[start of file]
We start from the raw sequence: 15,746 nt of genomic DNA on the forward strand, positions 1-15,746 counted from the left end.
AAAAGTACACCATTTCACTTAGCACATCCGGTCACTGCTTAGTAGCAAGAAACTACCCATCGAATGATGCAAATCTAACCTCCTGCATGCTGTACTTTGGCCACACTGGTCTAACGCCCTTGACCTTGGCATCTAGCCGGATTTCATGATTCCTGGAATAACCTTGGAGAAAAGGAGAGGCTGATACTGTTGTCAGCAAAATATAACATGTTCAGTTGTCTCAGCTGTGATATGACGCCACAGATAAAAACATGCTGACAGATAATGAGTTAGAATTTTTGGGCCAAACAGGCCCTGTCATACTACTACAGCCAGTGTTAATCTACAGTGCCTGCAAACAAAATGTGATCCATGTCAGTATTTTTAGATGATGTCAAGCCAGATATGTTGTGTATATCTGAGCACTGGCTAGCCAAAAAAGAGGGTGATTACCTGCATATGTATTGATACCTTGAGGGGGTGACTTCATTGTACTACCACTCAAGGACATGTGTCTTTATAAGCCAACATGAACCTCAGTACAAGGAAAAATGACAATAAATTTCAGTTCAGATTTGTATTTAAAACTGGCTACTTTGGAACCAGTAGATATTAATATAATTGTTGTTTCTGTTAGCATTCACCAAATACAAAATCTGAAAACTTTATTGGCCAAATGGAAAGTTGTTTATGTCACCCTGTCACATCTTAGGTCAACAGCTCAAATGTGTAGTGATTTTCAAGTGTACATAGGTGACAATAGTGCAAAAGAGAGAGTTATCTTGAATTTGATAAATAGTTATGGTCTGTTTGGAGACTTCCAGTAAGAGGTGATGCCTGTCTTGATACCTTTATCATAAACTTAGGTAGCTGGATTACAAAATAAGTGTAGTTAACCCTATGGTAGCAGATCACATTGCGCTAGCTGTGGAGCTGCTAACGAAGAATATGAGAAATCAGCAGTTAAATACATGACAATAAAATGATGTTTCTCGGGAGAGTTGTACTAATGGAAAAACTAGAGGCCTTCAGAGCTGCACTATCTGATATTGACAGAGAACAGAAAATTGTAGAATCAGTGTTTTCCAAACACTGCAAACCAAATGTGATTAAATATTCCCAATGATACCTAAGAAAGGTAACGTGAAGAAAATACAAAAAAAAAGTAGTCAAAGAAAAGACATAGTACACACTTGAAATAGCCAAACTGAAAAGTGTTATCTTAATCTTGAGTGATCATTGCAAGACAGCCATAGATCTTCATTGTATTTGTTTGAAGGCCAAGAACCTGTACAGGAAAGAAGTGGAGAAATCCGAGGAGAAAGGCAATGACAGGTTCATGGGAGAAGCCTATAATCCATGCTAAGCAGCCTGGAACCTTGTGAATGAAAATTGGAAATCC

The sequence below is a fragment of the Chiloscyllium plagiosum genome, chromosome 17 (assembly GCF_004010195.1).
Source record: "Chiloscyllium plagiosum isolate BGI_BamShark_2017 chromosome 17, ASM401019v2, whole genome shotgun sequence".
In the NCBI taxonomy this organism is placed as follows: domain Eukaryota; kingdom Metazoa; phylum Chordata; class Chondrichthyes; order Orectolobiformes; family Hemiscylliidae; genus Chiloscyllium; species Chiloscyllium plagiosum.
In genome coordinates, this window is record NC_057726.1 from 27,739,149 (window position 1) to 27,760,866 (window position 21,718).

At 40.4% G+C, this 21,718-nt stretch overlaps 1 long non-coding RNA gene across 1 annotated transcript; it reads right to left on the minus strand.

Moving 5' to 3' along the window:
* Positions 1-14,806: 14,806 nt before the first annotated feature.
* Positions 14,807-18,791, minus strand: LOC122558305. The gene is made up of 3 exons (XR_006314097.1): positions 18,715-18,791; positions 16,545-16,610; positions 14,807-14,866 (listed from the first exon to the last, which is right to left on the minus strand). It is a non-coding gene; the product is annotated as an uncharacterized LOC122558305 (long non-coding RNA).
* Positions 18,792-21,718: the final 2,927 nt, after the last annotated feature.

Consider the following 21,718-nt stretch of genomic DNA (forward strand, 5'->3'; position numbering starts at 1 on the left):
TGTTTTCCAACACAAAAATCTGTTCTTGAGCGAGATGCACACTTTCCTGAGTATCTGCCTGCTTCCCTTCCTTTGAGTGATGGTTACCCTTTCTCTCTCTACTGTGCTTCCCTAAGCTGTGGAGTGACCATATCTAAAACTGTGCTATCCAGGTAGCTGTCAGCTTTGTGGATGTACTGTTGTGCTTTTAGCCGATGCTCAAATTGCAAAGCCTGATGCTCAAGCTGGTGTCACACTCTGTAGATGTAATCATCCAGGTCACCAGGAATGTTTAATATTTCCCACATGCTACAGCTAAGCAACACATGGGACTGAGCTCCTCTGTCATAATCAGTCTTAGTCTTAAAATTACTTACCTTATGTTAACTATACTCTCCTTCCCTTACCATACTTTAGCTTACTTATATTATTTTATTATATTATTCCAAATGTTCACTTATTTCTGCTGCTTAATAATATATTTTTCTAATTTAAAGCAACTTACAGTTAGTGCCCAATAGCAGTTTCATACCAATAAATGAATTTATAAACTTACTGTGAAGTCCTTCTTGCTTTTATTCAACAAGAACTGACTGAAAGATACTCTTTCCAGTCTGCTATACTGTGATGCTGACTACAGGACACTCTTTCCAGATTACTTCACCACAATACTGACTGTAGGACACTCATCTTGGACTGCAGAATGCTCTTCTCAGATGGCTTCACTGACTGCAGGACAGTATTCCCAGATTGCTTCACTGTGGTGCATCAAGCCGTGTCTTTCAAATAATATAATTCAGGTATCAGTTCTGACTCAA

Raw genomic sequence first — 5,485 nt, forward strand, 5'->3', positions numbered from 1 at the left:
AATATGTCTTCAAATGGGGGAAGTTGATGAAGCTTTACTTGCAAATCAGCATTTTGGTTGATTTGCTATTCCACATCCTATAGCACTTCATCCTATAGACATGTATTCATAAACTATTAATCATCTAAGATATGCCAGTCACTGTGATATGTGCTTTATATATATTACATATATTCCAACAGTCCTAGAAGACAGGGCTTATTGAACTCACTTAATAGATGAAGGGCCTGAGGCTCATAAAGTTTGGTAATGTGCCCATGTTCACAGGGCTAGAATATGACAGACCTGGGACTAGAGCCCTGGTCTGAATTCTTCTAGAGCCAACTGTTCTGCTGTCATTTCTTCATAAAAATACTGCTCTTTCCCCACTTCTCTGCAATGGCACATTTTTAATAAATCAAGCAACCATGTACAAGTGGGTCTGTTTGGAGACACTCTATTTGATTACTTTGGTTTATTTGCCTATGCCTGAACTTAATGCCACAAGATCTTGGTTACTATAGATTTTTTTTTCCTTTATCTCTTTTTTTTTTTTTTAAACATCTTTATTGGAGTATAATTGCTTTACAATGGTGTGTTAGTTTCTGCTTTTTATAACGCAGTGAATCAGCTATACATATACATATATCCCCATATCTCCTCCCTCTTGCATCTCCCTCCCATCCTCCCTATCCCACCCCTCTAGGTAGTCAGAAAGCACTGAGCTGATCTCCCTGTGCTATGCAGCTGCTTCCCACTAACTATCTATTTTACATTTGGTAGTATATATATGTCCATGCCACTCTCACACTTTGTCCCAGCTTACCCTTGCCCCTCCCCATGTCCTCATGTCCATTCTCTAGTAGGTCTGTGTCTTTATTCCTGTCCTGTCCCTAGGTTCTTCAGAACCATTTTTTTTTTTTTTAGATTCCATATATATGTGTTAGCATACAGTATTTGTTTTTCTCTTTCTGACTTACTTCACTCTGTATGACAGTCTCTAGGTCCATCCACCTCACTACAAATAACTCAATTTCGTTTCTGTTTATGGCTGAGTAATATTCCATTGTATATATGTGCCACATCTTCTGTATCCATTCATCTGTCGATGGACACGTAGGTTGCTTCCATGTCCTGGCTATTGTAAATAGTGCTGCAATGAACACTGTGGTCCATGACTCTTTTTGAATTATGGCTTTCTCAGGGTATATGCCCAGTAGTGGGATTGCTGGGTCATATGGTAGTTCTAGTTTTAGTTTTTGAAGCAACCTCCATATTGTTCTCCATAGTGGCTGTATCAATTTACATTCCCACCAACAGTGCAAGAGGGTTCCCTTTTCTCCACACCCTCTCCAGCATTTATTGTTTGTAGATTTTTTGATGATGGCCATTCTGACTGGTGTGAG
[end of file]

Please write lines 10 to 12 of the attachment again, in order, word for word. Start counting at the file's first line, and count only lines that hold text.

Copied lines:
* Positions 14,807-18,791, minus strand: LOC122558305. The gene is made up of 3 exons (XR_006314097.1): positions 18,715-18,791; positions 16,545-16,610; positions 14,807-14,866 (listed from the first exon to the last, which is right to left on the minus strand). It is a non-coding gene; the product is annotated as an uncharacterized LOC122558305 (long non-coding RNA).
* Positions 18,792-21,718: the final 2,927 nt, after the last annotated feature.

Consider the following 21,718-nt stretch of genomic DNA (forward strand, 5'->3'; position numbering starts at 1 on the left):